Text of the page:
Let’s “Lo Hei” with Yee Sang!

I remember, back in the good old days when I was a kid growing up in Ipoh, eating “Yee Sang” as almost akin to eating something sacred. Yee Sang was only available during Chinese New Year and never ever made any appearance before that. Back then, tossing the Yee Sang was a real treat to us, as not many could afford it and it was a pretty rare thing even amongst many people.

In its literal translation, “Yee Sang” means “raw fish”. As a Cantonese phrase, Yee Sang as a whole, is synonymous with “prosperity” and “abundance” as “fish” in Cantonese rhymes with another similar word meaning “abundant”. Furthermore, eating raw fish and raw vegetables together signifies the renewal of life. Originating from the Cantonese people in China, it’s said that the Yee Sang culture was brought to Malaysia in the 1920’s when people from China emigrated to all parts of the world.

The tradition of eating raw fish in China started with the fishermen living along the coast of Guangzhou. They celebrate the 7th day of the Chinese New Year, known as “Yan Yatt” by feasting on their fresh catches. This is a tradition my mother practised until we all moved away from home – she would prepare thinly sliced raw fish, ginger and spring onions which would then be dunked into piping hot porridge, served as breakfast on the 7th day of the Lunar New Year. It is believed that this practice of eating sliced raw fish together with julienne’ed raw vegetables evolved into the modern-day Yee Sang that we know today.

In the process, more and more variations of vegetables and fruits are added in. Staple items are white radish (usually dyed red and green), carrots, ginger (both fresh and pickled), red and green capsicum, spring onions, Chinese parsley and cucumber. Common fruits added in are pomelo, pears, lime, oranges, pineapple and even dragonfruit and honeydew. For the added crunch and crackle, deep-fried flour fritters, usually in the shape of “ingots”, together with crushed peanuts and sesame seeds are scattered all over the pile of fruits and vegetables. The significance of the fritters and nuts is “to line the streets with gold”, heralding a year ahead that’s filled with great wealth.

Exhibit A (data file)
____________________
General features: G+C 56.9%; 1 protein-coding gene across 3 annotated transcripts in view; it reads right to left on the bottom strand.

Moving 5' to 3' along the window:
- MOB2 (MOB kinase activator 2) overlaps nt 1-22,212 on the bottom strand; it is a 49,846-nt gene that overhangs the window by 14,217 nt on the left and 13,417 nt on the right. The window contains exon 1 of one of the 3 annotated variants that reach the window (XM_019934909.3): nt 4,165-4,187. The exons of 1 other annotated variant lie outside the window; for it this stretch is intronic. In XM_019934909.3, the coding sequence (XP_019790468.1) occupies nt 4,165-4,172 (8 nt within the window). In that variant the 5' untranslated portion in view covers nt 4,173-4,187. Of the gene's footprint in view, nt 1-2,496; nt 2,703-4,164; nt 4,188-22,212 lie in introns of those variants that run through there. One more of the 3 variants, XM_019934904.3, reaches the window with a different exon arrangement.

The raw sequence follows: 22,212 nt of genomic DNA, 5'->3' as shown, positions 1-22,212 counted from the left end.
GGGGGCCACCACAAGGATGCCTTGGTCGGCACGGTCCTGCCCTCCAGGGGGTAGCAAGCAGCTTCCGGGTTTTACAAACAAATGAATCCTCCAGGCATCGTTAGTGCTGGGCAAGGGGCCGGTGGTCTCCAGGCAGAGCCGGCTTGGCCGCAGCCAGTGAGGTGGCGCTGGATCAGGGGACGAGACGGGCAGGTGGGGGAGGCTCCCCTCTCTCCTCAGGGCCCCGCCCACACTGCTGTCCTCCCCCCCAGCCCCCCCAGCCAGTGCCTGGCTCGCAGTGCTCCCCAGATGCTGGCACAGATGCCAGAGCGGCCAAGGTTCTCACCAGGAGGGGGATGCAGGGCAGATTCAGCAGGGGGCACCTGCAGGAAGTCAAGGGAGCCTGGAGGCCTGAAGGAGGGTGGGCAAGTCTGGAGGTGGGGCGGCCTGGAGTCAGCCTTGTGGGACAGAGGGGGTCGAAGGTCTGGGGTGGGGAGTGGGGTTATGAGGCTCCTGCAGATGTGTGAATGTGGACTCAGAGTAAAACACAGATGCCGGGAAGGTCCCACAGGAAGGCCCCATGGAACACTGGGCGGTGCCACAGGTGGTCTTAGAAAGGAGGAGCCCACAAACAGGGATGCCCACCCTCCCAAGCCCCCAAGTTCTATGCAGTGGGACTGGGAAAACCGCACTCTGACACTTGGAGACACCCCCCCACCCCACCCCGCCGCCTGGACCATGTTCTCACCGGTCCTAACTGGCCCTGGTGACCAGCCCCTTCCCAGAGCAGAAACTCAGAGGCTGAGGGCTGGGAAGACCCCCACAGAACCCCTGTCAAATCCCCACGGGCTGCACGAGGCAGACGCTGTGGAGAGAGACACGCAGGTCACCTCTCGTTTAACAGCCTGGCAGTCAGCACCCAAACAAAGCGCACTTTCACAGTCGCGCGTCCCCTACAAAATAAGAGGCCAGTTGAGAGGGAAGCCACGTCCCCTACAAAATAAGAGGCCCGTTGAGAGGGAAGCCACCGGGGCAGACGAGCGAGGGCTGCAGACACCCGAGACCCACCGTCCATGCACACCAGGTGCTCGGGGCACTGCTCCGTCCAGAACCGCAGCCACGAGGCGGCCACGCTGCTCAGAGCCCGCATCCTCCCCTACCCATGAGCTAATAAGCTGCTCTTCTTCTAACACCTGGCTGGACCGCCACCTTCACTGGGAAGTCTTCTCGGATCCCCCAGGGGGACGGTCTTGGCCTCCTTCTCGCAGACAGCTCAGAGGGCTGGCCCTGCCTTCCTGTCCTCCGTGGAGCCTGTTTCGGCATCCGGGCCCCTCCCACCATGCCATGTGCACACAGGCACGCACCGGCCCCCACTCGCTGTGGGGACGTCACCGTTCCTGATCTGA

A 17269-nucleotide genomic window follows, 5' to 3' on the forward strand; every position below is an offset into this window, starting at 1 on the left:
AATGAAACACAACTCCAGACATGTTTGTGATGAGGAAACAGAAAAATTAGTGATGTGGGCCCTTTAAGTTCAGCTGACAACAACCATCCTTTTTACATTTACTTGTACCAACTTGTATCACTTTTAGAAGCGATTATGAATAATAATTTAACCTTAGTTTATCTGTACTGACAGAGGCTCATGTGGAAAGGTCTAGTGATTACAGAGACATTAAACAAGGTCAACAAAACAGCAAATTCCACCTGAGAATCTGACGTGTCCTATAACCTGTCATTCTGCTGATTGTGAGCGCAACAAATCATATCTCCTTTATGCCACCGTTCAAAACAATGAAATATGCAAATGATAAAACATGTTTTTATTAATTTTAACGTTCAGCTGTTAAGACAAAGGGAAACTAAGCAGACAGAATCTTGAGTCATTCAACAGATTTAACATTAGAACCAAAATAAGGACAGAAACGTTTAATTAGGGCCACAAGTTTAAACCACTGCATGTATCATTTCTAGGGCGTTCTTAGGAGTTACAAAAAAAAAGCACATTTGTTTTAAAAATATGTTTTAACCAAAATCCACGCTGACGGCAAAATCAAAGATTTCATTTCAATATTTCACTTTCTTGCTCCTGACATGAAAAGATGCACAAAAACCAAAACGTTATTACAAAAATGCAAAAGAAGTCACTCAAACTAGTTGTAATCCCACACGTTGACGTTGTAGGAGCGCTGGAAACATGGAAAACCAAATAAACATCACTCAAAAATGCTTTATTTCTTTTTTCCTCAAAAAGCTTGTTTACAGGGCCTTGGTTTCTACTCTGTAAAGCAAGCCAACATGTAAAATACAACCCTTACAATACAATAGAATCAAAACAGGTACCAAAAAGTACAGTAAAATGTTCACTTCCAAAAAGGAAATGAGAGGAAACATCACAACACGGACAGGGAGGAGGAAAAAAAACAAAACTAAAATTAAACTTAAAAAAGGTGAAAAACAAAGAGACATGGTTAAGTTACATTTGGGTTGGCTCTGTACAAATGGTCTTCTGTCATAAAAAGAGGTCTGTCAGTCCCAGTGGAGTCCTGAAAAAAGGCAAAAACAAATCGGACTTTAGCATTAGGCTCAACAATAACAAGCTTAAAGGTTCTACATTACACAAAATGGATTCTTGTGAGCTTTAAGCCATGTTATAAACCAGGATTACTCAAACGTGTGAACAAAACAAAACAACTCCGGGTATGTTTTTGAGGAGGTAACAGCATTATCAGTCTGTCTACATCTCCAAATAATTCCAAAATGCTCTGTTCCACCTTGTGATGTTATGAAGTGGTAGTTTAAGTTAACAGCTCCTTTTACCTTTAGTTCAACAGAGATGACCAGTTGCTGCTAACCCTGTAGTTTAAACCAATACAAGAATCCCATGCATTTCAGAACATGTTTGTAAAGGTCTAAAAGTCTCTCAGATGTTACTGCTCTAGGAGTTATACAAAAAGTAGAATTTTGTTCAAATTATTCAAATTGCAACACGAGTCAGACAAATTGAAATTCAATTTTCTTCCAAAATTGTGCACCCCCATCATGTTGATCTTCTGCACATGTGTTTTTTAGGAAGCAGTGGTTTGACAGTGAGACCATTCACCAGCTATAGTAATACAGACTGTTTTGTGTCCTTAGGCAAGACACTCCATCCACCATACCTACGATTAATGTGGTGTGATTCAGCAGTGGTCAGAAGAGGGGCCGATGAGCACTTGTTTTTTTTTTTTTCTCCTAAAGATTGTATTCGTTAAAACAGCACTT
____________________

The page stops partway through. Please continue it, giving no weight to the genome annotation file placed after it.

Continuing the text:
From the early basic plum sauce to bind the dish, it is now not uncommon to see restaurants offering strawberry sauce, wasabi sauce, black sesame sauce, creamy truffle sauce laced with foie gras and for the health-conscious, balsamic vinaigrette sauce! This goes to show how far the Yee Sang has evolved, pandering to the convolution of food trends and tastes.

As far as I can remember, carp was the preferred raw fish used in Yee Sang and some restaurants now still do offer this. In the last 5 years or so, salmon has been the preferred choice of fish, possibly due to its popularity in sashimi, its easy availability and I guess its attractive orangey-red colour plays a persuasive role. Since a couple of years ago, besides fish, other seafood like abalones, topshells, jellyfish and even soft-shell crabs have been popular.